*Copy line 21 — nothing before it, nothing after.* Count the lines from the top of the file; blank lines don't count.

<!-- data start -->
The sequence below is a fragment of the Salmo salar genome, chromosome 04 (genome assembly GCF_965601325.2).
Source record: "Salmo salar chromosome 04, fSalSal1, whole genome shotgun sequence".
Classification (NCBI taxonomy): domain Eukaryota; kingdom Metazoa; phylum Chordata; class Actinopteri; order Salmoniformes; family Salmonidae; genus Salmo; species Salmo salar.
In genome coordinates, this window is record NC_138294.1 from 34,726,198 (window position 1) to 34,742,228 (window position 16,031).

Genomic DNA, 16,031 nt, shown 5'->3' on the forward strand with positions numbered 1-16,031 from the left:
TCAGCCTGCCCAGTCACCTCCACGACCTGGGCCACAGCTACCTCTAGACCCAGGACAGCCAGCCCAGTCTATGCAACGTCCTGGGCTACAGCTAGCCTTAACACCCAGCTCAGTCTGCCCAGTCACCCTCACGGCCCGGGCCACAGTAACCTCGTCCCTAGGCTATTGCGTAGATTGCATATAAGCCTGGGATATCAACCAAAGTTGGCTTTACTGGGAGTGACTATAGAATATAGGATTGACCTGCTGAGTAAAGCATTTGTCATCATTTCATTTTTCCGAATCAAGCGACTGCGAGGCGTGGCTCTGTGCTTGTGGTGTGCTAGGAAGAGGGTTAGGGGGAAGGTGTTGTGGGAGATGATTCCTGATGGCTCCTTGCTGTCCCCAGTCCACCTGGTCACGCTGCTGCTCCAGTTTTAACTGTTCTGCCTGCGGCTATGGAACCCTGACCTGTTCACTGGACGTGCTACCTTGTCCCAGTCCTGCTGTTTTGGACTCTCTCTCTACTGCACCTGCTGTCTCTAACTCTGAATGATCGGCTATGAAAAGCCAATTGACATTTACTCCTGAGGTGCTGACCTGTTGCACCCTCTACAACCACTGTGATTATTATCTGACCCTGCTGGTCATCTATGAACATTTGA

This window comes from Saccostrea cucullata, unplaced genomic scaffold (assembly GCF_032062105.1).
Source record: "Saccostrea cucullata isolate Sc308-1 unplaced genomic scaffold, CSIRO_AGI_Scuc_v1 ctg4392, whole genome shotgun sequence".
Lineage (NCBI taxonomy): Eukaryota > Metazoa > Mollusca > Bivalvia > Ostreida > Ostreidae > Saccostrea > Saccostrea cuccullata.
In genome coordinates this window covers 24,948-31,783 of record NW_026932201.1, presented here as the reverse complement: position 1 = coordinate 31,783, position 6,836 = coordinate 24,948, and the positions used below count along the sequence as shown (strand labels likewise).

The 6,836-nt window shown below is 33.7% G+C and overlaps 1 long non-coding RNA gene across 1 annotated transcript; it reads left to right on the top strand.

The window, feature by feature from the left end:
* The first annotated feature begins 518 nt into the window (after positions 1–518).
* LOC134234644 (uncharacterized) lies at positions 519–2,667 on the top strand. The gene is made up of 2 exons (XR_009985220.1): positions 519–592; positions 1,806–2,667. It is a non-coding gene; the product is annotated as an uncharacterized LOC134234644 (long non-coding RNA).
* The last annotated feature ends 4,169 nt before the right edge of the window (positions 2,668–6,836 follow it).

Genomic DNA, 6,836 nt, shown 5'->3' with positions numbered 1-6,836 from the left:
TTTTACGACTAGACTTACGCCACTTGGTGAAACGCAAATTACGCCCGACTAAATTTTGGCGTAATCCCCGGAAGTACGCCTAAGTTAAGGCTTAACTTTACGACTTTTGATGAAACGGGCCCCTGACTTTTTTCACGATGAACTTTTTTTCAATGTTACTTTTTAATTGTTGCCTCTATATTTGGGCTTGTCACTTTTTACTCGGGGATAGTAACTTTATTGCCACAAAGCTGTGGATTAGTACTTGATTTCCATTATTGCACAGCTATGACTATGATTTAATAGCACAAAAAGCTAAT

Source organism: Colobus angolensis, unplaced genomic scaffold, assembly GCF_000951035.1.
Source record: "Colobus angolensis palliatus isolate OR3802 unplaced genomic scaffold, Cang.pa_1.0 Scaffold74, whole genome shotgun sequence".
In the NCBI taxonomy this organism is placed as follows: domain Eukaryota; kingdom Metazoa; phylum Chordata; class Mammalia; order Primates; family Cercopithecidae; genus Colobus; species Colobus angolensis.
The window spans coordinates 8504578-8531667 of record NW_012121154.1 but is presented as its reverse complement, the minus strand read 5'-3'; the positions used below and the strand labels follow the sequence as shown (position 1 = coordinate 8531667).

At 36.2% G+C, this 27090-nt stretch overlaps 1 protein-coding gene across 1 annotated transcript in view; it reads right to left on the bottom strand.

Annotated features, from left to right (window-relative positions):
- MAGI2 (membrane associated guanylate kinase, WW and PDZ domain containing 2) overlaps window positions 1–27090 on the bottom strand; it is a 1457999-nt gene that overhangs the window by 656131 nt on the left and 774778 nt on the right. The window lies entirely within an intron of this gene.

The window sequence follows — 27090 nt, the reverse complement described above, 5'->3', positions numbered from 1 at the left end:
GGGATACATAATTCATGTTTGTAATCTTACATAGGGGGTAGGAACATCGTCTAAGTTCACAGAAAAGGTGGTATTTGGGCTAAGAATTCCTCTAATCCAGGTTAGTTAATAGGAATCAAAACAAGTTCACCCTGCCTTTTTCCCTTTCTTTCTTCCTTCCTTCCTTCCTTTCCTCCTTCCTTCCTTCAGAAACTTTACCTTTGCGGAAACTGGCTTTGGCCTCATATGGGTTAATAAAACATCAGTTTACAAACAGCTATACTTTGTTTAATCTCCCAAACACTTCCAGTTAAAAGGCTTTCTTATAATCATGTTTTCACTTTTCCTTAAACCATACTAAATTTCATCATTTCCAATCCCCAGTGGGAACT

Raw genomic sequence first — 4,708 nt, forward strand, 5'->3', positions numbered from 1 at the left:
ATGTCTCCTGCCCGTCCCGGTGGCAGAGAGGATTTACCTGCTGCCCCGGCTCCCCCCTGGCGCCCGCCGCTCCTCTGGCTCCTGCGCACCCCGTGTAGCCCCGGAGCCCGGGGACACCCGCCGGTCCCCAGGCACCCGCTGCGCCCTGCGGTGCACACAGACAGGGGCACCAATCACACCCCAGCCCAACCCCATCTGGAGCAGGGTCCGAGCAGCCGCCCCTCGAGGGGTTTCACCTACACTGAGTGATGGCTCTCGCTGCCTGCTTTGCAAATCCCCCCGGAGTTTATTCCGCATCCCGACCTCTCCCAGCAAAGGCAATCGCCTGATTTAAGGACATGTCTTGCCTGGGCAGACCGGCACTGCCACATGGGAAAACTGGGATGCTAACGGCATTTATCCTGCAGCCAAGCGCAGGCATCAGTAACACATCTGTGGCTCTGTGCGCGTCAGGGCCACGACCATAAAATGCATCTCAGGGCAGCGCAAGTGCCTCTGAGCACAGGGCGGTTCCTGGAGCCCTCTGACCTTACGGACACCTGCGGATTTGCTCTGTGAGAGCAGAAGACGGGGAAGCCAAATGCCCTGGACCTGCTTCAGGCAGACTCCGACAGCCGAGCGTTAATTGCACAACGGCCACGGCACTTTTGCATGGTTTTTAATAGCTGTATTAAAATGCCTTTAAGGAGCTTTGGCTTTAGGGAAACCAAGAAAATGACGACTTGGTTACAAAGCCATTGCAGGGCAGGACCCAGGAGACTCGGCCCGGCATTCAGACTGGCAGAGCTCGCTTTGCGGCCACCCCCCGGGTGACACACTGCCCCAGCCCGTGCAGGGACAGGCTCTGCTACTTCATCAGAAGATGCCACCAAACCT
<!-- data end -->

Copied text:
The window spans coordinates 8504578-8531667 of record NW_012121154.1 but is presented as its reverse complement, the minus strand read 5'-3'; the positions used below and the strand labels follow the sequence as shown (position 1 = coordinate 8531667).